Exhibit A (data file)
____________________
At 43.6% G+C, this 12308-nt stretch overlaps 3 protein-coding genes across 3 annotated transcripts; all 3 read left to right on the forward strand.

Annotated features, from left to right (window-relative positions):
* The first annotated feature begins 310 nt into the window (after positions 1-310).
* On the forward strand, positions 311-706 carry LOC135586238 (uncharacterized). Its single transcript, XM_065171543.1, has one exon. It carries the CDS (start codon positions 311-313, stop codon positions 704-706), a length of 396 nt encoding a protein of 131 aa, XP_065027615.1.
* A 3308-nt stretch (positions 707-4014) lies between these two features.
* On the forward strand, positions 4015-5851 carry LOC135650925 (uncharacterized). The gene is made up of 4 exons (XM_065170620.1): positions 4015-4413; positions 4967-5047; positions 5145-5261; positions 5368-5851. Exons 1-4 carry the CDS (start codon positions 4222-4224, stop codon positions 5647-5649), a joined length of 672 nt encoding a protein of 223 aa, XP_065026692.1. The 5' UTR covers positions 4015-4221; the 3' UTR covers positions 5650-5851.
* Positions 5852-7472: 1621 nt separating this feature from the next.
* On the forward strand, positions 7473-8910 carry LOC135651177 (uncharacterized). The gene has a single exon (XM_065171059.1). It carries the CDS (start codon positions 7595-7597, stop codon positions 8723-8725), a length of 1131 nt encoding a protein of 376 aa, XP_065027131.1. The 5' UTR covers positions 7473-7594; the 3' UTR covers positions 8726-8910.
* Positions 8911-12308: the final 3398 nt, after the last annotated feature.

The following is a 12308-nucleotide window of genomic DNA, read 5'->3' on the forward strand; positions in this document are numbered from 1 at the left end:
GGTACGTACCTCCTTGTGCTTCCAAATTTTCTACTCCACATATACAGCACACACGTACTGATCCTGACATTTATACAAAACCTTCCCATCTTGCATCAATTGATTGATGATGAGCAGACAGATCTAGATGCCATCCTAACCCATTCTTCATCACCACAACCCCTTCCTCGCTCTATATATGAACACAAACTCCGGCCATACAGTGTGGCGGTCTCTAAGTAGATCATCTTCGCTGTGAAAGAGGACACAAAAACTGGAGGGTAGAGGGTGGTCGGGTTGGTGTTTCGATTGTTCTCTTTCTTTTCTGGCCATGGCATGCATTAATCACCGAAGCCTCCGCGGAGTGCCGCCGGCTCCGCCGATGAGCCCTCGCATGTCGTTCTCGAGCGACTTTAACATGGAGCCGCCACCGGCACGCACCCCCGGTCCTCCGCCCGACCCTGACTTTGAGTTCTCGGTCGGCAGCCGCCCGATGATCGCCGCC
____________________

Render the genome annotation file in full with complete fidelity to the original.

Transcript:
At 43.6% G+C, this 12308-nt stretch overlaps 3 protein-coding genes across 3 annotated transcripts; all 3 read left to right on the forward strand.

Annotated features, from left to right (window-relative positions):
* The first annotated feature begins 310 nt into the window (after positions 1-310).
* On the forward strand, positions 311-706 carry LOC135586238 (uncharacterized). Its single transcript, XM_065171543.1, has one exon. It carries the CDS (start codon positions 311-313, stop codon positions 704-706), a length of 396 nt encoding a protein of 131 aa, XP_065027615.1.
* A 3308-nt stretch (positions 707-4014) lies between these two features.
* On the forward strand, positions 4015-5851 carry LOC135650925 (uncharacterized). The gene is made up of 4 exons (XM_065170620.1): positions 4015-4413; positions 4967-5047; positions 5145-5261; positions 5368-5851. Exons 1-4 carry the CDS (start codon positions 4222-4224, stop codon positions 5647-5649), a joined length of 672 nt encoding a protein of 223 aa, XP_065026692.1. The 5' UTR covers positions 4015-4221; the 3' UTR covers positions 5650-5851.
* Positions 5852-7472: 1621 nt separating this feature from the next.
* On the forward strand, positions 7473-8910 carry LOC135651177 (uncharacterized). The gene has a single exon (XM_065171059.1). It carries the CDS (start codon positions 7595-7597, stop codon positions 8723-8725), a length of 1131 nt encoding a protein of 376 aa, XP_065027131.1. The 5' UTR covers positions 7473-7594; the 3' UTR covers positions 8726-8910.
* Positions 8911-12308: the final 3398 nt, after the last annotated feature.

The following is a 12308-nucleotide window of genomic DNA, read 5'->3' on the forward strand; positions in this document are numbered from 1 at the left end:
GGTACGTACCTCCTTGTGCTTCCAAATTTTCTACTCCACATATACAGCACACACGTACTGATCCTGACATTTATACAAAACCTTCCCATCTTGCATCAATTGATTGATGATGAGCAGACAGATCTAGATGCCATCCTAACCCATTCTTCATCACCACAACCCCTTCCTCGCTCTATATATGAACACAAACTCCGGCCATACAGTGTGGCGGTCTCTAAGTAGATCATCTTCGCTGTGAAAGAGGACACAAAAACTGGAGGGTAGAGGGTGGTCGGGTTGGTGTTTCGATTGTTCTCTTTCTTTTCTGGCCATGGCATGCATTAATCACCGAAGCCTCCGCGGAGTGCCGCCGGCTCCGCCGATGAGCCCTCGCATGTCGTTCTCGAGCGACTTTAACATGGAGCCGCCACCGGCACGCACCCCCGGTCCTCCGCCCGACCCTGACTTTGAGTTCTCGGTCGGCAGCCGCCCGATGATCGCCGCC